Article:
Propitiation And Substitution

Leslie M. Grant

Wonderful Paradoxes Of Scripture

These two truths are again connected with the value of the sacrifice of Christ. Both are most precious and both are distinct. 1 John 2:2 is a clear declaration of the first, "He (Jesus Christ) is the propitiation for our sins, and not for ours only, but also for the sins of the whole world. "The Lord Jesus Christ, by His great work of suffering for sins, the Just for the unjust, is Himself the propitiation who perfectly vindicates and satisfies God in regard to the question of sin. His sacrifice is sufficient to enable God to receive and forgive every sinner under heaven who will receive the Lord Jesus Christ is not only the propitiation "for our sins" (those of believers), but also for the whole world. He died because of the sins of all mankind. The expression "not for ours only" clearly indicates that propitiation is for the sins of others too, that is, those of the whole world.

This same truth of propitiation is evident in 1 Corinthians 15:1‑4. The gospel that Paul preached and by which the Corinthians were saved was "that

Christ died for our sins according to the Scriptures, and that He was buried, and that He rose again the third day according to the Scriptures." Paul told them "that Christ died for our sins" before they were saved: in fact this was the means of their salvation. It is therefore right to tell the whole world, "Christ died for our sins." 2 Corinthians 5:15 insists, "He died for all," and the reason this was necessary is because of' the sins of all.

Because this is true, there are some who think it right to assume that everybody is therefore forgiven. This is because they confuse the truth of propitiation with another line of truth that is parallel to it, the truth of substitution. This word is not found in Scripture, but the truth described by this is found there. The fact that "Christ died for all" does not mean that all are saved. In fact, the Scriptural conclusion is, "If One died for all, then were all dead" (2 Cor. 5:14). Since it was necessary for One to die for all, then this simpIy confirmed the fact that all were "dead in trespasses and sins" before God. This is propitiation, not substitution.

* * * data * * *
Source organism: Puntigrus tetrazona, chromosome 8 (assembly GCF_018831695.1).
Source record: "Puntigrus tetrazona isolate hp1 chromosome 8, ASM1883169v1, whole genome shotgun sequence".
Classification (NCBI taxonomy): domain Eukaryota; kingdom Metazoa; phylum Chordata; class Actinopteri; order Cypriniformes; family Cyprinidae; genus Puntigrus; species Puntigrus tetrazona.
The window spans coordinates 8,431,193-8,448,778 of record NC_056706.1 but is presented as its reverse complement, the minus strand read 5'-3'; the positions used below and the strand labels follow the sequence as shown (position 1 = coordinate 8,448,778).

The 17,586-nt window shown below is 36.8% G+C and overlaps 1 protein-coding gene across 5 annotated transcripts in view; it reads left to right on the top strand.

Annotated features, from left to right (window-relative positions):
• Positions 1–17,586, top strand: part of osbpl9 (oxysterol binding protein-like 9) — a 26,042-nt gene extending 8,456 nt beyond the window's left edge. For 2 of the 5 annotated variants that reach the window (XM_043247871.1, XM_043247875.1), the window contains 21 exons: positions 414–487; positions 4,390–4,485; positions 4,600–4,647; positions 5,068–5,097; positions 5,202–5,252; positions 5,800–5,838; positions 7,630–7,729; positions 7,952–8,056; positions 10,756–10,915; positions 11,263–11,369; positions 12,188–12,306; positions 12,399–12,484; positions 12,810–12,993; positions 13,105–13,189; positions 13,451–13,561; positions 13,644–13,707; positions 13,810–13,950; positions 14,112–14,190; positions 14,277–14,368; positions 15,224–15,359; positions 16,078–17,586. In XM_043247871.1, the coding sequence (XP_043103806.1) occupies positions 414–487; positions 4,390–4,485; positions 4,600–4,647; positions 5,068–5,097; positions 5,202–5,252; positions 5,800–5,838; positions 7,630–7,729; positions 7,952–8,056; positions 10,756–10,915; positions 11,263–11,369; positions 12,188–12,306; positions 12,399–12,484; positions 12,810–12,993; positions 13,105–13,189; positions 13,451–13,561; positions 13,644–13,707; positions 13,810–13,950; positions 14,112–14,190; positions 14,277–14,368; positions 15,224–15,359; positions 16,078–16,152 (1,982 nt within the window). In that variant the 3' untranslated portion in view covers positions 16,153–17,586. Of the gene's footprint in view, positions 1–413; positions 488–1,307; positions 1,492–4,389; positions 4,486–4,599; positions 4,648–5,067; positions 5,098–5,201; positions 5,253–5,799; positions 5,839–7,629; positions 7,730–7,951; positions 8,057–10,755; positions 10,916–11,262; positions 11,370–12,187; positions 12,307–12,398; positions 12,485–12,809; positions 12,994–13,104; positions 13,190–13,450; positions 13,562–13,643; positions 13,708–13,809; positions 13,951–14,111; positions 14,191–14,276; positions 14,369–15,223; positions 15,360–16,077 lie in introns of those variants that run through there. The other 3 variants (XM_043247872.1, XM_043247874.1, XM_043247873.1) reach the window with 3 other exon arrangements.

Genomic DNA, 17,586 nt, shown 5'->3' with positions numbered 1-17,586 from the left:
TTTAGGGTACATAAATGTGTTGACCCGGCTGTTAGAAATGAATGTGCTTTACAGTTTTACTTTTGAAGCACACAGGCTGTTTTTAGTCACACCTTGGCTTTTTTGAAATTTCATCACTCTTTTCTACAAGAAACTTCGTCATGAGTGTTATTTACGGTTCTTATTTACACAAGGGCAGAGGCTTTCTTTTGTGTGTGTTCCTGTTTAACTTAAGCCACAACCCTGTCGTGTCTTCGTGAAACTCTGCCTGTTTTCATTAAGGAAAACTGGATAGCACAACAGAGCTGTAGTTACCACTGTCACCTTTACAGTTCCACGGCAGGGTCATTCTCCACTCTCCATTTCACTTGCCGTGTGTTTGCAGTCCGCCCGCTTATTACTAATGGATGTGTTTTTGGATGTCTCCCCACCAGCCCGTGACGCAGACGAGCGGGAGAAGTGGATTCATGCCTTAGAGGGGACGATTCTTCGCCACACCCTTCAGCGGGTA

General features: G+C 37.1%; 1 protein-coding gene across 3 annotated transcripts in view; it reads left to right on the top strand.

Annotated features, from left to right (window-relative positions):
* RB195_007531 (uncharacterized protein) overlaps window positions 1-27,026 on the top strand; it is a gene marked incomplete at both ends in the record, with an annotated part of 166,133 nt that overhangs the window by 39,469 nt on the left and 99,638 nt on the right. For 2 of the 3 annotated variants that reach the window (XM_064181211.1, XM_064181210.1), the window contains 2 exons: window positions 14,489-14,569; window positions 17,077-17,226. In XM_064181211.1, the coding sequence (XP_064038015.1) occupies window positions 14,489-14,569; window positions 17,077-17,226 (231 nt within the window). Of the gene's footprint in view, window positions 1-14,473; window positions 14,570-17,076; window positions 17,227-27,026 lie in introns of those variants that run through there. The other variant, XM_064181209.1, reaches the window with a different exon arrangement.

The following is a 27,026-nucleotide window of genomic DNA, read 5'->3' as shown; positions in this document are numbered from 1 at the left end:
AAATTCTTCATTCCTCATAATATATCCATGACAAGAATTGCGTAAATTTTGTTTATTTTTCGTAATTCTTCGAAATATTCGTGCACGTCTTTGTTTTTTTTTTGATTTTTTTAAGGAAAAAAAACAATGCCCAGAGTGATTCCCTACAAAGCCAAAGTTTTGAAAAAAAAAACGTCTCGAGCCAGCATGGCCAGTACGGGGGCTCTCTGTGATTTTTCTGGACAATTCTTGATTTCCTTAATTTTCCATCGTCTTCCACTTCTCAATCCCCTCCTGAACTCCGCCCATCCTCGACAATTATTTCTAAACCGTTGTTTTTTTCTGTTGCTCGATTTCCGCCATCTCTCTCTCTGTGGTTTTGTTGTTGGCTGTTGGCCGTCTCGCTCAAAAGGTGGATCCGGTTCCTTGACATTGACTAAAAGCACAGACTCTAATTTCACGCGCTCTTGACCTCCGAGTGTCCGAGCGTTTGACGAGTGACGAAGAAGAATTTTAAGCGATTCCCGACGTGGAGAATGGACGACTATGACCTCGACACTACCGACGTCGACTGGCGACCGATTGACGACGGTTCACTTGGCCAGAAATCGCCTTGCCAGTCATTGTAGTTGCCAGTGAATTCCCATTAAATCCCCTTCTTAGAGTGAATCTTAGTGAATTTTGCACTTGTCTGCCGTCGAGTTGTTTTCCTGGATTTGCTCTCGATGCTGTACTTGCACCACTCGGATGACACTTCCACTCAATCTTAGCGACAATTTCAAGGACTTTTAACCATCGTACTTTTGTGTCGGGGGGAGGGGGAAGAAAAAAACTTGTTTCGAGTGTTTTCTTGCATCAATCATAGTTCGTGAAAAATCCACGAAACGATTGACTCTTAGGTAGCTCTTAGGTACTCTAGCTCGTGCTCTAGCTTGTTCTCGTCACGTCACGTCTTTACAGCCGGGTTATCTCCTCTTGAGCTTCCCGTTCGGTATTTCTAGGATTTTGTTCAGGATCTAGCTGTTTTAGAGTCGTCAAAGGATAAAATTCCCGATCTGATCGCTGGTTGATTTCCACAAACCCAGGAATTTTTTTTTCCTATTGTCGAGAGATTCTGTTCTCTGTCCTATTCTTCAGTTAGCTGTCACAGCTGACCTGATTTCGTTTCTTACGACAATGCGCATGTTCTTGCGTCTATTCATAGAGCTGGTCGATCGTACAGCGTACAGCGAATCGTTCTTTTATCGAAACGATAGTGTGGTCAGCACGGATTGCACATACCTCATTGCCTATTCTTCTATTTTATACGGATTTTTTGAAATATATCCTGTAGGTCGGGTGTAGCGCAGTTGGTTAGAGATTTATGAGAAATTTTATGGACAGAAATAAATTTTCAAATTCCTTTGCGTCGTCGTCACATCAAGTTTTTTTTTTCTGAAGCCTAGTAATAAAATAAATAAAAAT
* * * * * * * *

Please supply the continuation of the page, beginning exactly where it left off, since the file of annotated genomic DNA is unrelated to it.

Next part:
Hebrews 9:28 affirms, "So Christ was once offered to bear the sins of' many." This is substitution. He did not bear the sins of all, but "of many", those who have in reality trusted Him as Savior. "As many as received Hirn, to them gave He the right to become children of God, even to those who believe in His name" (Jn. 1: 12). To say that He has borne our sins is a different thing entirely than to say He died for our sins. The former is true only of believers, the latter is true for all men. 1 Peter 2:24, written to believers, tell us, "He Himself bore our sins in His body on the cross." When one has received the Lord Jesus, he may then have this precious certainty, but not before. Those lovely expressions in Isaiah 53:5,6 are only applicable to believers, "With His stripes we are healed," and "The Lord has Iaid on Him the iniquity of us all'.

God therefore has been propitiated in regard to the whole world. As a result the gospel message "whosoever will may come" can be proclaimed to all, but the benefits of this are only known to those who receive Christ as their Substitute. These two lines of truth must therefore be kept distinct, although both are to be deeply appreciated by the child of God.

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